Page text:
The Ahad Ha’am once said, “More than the Jewish People have kept Shabbat, Shabbat has kept the Jews.” Today, Jews continue to keep and maintain the Shabbat. However, not everyone interprets what it means to keep and maintain Shabbat in the same way.
What does Shabbat and its observance look like in the State of Israel? Can every individual enjoy this day of rest in the way he/she chooses? Are there actually individuals who are forced to give up Shabbat as a result of a lack of choice or economic coercion?
Keeping Shabbat is Israel today is sometimes somewhat lackadaisical. Legally, the state has not been able to completely mandate the keeping of the Sabbath. Further, state and local regulations create different arrangements in different places. The fact that the current law is selectively enforced encourages people to violate it. This situation harms the Sabbath significantly.
Then there’s the issue of commercial activity on the Sabbath. With its strong economic incentive, Shabbat commerce is flourishing. As a result, some of those who most need a day of rest once a week find themselves caught between choosing to work on the Sabbath or getting fired from their place of work. Religiously observant business owners may lose out to their competition by not operating on the Sabbath.
Conversely, community and leisure activities are not taking place in the name or spirit of Shabbat. Communities are generally discouraged from choosing to offer unique Shabbat experiences that are based on their unique characteristics.
Unfortunately, this friction between commerce and religious observance has led to wars over the Sabbath. Instead of making the Sabbath into a cultural and religious benefit for all of Israel, it has become a flash point for conflict. Shabbat has been transformed from a period of time when all the people of Israel were invited to take part in a significant and bonding weekly experience focused on family and community to a concept of which only a portion of the Israeli community even relates.
Too many Israeli Jews are not even aware of the beauty of Shabbat or its meaning, beyond that it is “a day of rest.” Little effort is being made to re-infuse Shabbat with deeper content out of a belief by many unaffiliated Jews that Shabbat belongs to “others.”
Unfortunately, the ability to change the situation on a national level is limited. But as has been proven in Jerusalem and some other cities, it is possible to make change on the local level. Communities can join together and transform Shabbat into a significant day.
Just last week, a group of 20 diverse organizations – religious, non-religious, Reform, Orthodox, right-wing and left-wing – spearheaded efforts to create a new and different Shabbat … an Israeli Shabbat.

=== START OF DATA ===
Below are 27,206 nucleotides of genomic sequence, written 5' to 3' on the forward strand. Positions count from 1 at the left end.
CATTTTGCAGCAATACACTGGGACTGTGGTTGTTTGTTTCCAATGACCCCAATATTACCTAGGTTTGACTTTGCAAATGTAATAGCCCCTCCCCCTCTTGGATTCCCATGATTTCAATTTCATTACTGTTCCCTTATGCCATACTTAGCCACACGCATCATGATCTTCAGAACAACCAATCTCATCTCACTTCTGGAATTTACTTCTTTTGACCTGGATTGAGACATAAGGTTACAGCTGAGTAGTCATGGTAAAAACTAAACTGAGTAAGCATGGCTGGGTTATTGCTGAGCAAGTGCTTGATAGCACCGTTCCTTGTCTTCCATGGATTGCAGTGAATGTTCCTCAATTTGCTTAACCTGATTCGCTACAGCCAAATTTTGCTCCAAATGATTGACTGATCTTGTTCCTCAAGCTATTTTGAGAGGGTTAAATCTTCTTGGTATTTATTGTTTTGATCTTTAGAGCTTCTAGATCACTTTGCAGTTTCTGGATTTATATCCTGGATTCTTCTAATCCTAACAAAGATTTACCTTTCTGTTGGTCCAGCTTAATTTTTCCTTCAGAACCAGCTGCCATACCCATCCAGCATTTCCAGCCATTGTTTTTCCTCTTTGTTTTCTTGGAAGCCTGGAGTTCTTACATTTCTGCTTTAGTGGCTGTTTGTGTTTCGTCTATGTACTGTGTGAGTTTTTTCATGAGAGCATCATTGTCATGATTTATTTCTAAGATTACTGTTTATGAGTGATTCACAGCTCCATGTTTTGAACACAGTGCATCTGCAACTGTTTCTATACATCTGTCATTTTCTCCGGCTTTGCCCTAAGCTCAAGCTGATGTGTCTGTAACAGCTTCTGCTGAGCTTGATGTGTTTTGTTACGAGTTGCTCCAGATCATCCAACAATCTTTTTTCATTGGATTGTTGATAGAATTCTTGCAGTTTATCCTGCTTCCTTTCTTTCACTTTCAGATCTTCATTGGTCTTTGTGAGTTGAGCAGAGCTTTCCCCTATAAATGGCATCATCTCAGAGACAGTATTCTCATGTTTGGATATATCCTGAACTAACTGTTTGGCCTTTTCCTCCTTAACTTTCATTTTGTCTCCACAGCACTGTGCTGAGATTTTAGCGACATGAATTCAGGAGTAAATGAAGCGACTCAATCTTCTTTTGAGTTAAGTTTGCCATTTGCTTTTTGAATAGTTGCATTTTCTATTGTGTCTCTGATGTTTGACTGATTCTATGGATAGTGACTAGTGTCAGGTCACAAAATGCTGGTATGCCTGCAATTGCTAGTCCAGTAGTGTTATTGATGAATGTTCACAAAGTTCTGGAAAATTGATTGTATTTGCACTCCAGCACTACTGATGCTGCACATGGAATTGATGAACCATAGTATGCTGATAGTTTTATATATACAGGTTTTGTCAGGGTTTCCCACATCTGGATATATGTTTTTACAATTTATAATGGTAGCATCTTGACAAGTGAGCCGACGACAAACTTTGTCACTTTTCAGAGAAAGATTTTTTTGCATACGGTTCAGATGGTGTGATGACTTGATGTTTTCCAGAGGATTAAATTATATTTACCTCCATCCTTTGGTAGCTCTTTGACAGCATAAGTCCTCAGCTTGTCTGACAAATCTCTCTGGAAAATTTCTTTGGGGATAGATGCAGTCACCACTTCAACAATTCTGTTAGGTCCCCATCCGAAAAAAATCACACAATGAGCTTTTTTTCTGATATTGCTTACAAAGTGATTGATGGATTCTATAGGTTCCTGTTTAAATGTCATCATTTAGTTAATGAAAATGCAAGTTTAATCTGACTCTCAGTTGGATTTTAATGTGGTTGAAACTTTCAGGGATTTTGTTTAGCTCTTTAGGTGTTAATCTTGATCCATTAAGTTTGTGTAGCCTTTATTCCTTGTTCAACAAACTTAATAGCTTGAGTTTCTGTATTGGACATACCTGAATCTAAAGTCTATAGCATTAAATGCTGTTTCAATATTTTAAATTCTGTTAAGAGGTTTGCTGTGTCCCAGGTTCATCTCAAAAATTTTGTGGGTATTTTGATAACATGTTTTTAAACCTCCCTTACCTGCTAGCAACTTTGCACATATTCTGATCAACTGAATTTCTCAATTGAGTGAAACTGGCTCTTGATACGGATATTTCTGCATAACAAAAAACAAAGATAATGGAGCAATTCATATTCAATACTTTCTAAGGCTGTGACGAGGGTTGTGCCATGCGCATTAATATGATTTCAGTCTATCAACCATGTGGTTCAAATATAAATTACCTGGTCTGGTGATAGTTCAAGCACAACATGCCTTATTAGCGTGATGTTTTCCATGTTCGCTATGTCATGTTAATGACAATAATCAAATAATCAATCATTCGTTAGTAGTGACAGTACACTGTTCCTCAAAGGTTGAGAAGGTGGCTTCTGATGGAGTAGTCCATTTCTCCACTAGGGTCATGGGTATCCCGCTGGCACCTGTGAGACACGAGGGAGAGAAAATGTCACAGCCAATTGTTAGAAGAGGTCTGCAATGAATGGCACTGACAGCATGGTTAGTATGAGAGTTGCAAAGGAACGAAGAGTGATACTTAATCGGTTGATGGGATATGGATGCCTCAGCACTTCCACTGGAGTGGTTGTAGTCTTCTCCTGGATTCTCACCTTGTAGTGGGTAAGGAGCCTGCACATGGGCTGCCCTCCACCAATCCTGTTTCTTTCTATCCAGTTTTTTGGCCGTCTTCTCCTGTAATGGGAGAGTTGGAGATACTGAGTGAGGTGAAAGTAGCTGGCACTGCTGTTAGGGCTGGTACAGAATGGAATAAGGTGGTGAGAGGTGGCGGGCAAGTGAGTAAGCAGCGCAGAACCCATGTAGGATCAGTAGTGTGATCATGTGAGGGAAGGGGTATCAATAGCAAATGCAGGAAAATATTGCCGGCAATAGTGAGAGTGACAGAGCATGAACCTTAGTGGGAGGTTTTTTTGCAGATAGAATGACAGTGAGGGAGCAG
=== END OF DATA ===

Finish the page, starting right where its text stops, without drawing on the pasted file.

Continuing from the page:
In our vision, Shabbat will not be like any other day, as intended. However, our plan is to enable everyone and every community to craft their Shabbat for themselves, and infuse their weekly day of rest with content that fits their worldview and their faith.
We recommend communities take responsibility for their Shabbat by, in cooperation with their local authorities, first designing and then implementing it. Initially, this will be done on the local level. Then, when the time is ripe, on a national level across the State of Israel.
The hymn Lecha Dodi speaks of the Jewish people hearing the commandment to remember and keep the Sabbath in a single utterance. Remembering is a positive act that creates the special content of the Sabbath. Keeping the Sabbath means refraining from certain acts.
These two aspects have different arrangements that have been presented as a model for the Israeli Shabbat over the years and have apparently been accepted by most Jewish Israeli citizens. Keeping the Shabbat will be expressed by forbidding blatant commercial activity. But cultural and leisure activities and the services that come with them will be enabled, including a service that will provide citizens who do not have cars a reasonable way to travel on the Sabbath.
In two years, Israel will celebrate its 70th anniversary. This Shabbat coalition has set a goal of finalizing plans by then, which would give Israel its greatest birthday gift: An Israeli Shabbat that is not the source of wars, but a boon to the entire Jewish people.
Dr. Shuki Friedman is the director of the Center for Religion, Nation and State at the Israel Democracy Institute as well as a professor of law at the Peres Academic Center in Rehovot.
This article was first published by eJewish Philanthropy.